It’s no secret that the markets responded unfavourably to the Autumn budget.
Despite an initially promising reaction to the resignation of Liz Truss, confidence in the markets might still be at an all-time low. And with windfall tax due to increase to 35% next year, the Autumn statement has left the UK riddled with uncertainty.
In such a turbulent time for business owners, choosing your next steps might feel complicated. We’ve outlined a few practical tips towards protecting your company finances below.
What is insolvency?
From an accounting perspective, a company is insolvent when it can’t pay its bills or when liabilities exceed its assets. Insolvency differs to bankruptcy, which is an official court order declaring how a company should act to pay back its creditors.
A business or an individual can therefore be insolvent without facing bankruptcy. Within any company, insolvency can arise from a variety of different actions, situations, and circumstances.
The best course of action for any insolvent company is to contact creditors immediately to pay off debts. But it can be difficult to ascertain the legalities, so always seek professional insolvency advice if you’re unsure.
How can I protect my business against insolvency?
- Enhance cash flow
Positive cash flow is the anchor to any successful business.
You can improve and maintain your cash flow by being proactive and organised with your company finances. Send invoices as soon as you’ve delivered a service – because the faster they get sent, the more quickly the cash comes in.
If revenue is falling, you might need to increase prices. Try to keep your sales market as wide as possible, adding new services and products according to local demand. Keep relationships strong with suppliers, vendors, and customers.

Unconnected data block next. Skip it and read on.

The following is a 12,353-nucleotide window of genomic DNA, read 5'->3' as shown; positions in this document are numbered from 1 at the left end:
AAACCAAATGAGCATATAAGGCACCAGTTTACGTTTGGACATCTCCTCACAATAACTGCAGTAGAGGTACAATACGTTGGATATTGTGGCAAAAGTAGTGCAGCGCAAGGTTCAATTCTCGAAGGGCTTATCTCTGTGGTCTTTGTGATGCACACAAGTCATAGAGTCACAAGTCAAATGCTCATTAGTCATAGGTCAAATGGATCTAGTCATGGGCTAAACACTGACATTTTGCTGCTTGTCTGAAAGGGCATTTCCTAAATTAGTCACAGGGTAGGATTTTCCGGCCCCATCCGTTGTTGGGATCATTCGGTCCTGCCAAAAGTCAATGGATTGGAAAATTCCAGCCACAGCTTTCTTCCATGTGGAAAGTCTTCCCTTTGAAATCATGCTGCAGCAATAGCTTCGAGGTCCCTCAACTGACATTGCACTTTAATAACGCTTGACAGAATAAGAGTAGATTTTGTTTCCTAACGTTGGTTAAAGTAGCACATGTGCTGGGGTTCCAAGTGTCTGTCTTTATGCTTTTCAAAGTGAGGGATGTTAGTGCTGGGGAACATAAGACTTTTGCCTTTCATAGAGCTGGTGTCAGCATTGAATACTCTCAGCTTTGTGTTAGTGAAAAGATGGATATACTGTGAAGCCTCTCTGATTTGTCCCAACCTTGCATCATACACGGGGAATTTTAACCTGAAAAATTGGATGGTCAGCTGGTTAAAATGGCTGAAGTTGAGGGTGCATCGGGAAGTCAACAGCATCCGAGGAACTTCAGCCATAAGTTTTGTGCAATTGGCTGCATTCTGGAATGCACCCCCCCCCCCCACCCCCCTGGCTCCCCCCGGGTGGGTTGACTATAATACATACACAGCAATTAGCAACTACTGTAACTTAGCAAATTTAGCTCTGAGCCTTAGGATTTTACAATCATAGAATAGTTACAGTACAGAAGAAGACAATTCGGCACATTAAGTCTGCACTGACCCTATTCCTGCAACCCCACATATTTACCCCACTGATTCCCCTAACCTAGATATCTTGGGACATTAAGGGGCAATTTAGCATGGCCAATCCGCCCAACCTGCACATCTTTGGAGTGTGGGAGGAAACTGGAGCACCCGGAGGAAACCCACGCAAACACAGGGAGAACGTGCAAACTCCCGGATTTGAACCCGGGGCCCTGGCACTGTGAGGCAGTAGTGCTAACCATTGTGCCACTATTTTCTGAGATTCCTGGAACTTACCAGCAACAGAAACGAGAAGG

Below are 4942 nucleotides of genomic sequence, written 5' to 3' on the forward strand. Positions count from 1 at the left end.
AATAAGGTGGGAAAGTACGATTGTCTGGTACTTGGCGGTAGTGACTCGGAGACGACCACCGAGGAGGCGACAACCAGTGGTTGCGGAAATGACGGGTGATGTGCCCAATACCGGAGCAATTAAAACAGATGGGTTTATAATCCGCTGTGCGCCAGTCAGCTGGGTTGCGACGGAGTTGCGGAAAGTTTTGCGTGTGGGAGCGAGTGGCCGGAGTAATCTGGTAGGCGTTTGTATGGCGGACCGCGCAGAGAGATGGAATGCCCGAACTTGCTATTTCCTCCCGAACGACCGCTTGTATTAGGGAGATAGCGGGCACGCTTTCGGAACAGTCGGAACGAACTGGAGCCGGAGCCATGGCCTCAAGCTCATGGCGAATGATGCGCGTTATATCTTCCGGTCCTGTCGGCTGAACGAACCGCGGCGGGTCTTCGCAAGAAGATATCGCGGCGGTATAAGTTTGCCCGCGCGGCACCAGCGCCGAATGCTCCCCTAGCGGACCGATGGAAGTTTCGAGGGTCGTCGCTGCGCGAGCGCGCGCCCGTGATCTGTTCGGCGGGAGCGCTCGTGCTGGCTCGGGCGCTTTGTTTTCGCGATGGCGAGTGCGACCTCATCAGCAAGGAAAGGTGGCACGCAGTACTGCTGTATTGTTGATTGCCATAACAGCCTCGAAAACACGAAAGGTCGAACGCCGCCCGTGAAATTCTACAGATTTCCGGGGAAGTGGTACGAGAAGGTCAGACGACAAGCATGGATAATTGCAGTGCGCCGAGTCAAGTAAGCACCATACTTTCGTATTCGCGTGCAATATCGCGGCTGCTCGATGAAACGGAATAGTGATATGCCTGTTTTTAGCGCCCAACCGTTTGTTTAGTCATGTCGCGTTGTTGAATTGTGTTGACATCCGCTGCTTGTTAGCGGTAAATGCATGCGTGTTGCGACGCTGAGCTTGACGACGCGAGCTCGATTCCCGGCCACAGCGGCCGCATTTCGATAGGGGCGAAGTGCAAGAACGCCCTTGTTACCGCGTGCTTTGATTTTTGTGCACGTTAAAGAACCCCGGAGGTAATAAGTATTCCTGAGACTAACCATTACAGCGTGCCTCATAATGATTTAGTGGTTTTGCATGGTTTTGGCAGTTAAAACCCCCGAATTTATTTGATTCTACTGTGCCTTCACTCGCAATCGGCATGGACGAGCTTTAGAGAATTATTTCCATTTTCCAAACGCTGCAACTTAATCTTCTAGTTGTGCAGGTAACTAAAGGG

- Reduce overheads
Large overhead cuts may be needed to generate cash. Start with investing in your own advertising, then concentrate on research and development. These quick actions can quickly help to boost your cash flow.
Some of the largest overhead costs incurred by small and large businesses include:
- Employee wages and benefits
- Marketing strategies
- Recruitment drives
- Office supplies and equipment
- Building rent and mortgages
- Outsourcing, including accountancy
It’s important to be aware of where your largest overhead spending is taking place. Once you’ve identified the list, try to spot opportunities to cut back and save vital cash for investing back into the growth of your business – or saving for harder times.
- Conduct credit checks and impose limits
Lastly, always conduct thorough credit reference checks for prospective trade partners and clients, implementing clear and robust credit control procedures. If you take business from customers with bad credit, you’ll be increasing the financial risk for your company.
It could also be sensible to take out a relevant credit insurance policy to protect your business against a customer’s failure to pay.